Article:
Thankfully, Lt. Whitworth kept our wits about us. There was no time to speculate and we would simply have to redouble our efforts when setting watch in the night. So we would lose more sleep, not that anyone could sleep in this cold. We set the watch at one hour each, to keep each one from falling asleep at all.
As we traveled south we encountered our fair share of monsters. The most common were the glacies, Icicle women. With their queen holding sway in the North, they now began to invade the moors in large numbers. Thankfully they were not particularly durable, a few shots from a rifle and they just shattered, like glass. Still, they were cunning, and could pop up almost anywhere.
That’s why Whitworth had made the quip about glacies at Connoly. One night he had woken up to find himself frozen to the ground. He looked down to find his legs encased in ice, and tendrils of ice beginning to form over his shoulders. Thankfully a couple wacks from an ice pick freed him, but we noticed when we pulled him up that the ice under him had born the unmistakable shape of a woman.
The glacie had literally tried to trap him in his sleep. How Connoly could manage to get any sleep after that was beyond me. As we stirred from our positions we both checked for any formation of ice under us. Nothing had formed, thankfully. Quickly I rolled up my sleeping bag and attached it to my pack. The cold attacked my chest and with a curse I zipped up my parka; the sleeping bag could be deceptively comforting at night.
The howling had started up again last night, and we had spent most of it awake. But the new watch seemed to work. When it had stopped we were all still present, so Lt. Whitworth had taken up the watch and we all tried to grab a couple hours sleep before dawn. Yeah, right. With our vinegar racing like it was? No wonder Connoly had been groggy when Skye kicked him.
With all my kit stowed I stood up and hefted my rifle, an ancient, Enfield-pattern bolt-action. All of our weapons were like this, only the Lieutenant still carried one of the L-86’s from Aldershot’s armory. We had been forced to trade out for whatever stock we could find when the ammunition for our L-86’s began to run out. As such both Connoly and I carried older rifles, and Alan had to make do with an gamekeeper’s shotgun that he had taken from an abandoned estate. Speaking of Alan, I turned around to make sure he was up and getting ready as well.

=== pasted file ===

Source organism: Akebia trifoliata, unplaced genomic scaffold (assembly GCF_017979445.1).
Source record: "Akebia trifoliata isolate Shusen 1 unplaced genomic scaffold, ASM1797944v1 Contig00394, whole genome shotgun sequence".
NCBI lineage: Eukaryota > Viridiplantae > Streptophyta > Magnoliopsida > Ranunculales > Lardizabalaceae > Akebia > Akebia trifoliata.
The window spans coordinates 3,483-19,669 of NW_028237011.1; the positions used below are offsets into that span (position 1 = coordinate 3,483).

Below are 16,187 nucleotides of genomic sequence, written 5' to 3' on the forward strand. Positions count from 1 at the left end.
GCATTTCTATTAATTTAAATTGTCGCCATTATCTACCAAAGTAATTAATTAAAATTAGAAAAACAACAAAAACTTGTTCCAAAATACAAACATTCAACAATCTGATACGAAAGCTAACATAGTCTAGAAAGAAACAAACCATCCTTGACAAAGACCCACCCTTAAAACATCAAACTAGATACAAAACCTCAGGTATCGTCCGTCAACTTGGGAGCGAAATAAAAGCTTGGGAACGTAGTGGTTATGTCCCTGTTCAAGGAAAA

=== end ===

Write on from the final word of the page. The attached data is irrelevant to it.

He was gone. Him, his pack, his sleeping bag, his gun, everything, all gone. A light patch in the snow where he had been was quickly being filled in by the blizzard.
“Lieutenant!” I shouted. “Moorhead’s missing!”
Connoly muttered a curse as Whitworth leaped over toward me, her silver-ponytail flashing. She was an odd one, to be sure. I’d never seen a lady with silver hair as young as her. Apparently the story was she had a sister die when she younger. Awful thing that, poor lass had been hit by a train, and apparently Skye had seen the whole thing. Something like that, yeah I can imagine it would make your hair go silver.
“What in bloody hell?” She groaned as she looked down on the spot where Alan had been.
“Its tha damn howlin’ I tell ye!” Connoly growled in his thick Glaswegian accent. “Strangest thing ah ever ‘eard! Tha aren’t wolves y’know? Is too shrill i’is! Like somethin screamin’ in a foir! T’aint natural I tell ye!”
“Connoly!” Whitworth shouted. “Stow it! We don’ know what ’tis! No use, speculatin’! Get yor gear in order, we got a long ways t’go.”
She looked back to me. “Rae, Keep an eye on ‘im. I can’t ‘ave ye going bonkers because a som’ howlin’ harpie.”
“A harpie di’ this?” I asked.
“I don’ know, Corp’ral. I don’ ‘ave a fething clue. Somethin’ is stalking us. I intend to find out what.” She turned to face Connoly, who had finally gotten his arse up and walking.
“Connoly! you’ll be rear guard. MacKensie, you’ll take point. We’ll rotate the positions every mile. I want yor eyes out, scan anythin’ and everythin’. If it looks uncanny-like, call a halt immediately. I don’t want whatever it is sneaking up on us again. Savvy, you two?”
“Right, marm.” We both said.
For all her posturing though, Lt. Whitworth might have well been shouting at the sky. No sooner had we set off then it started again, the howling.
And this time, it was joined by others.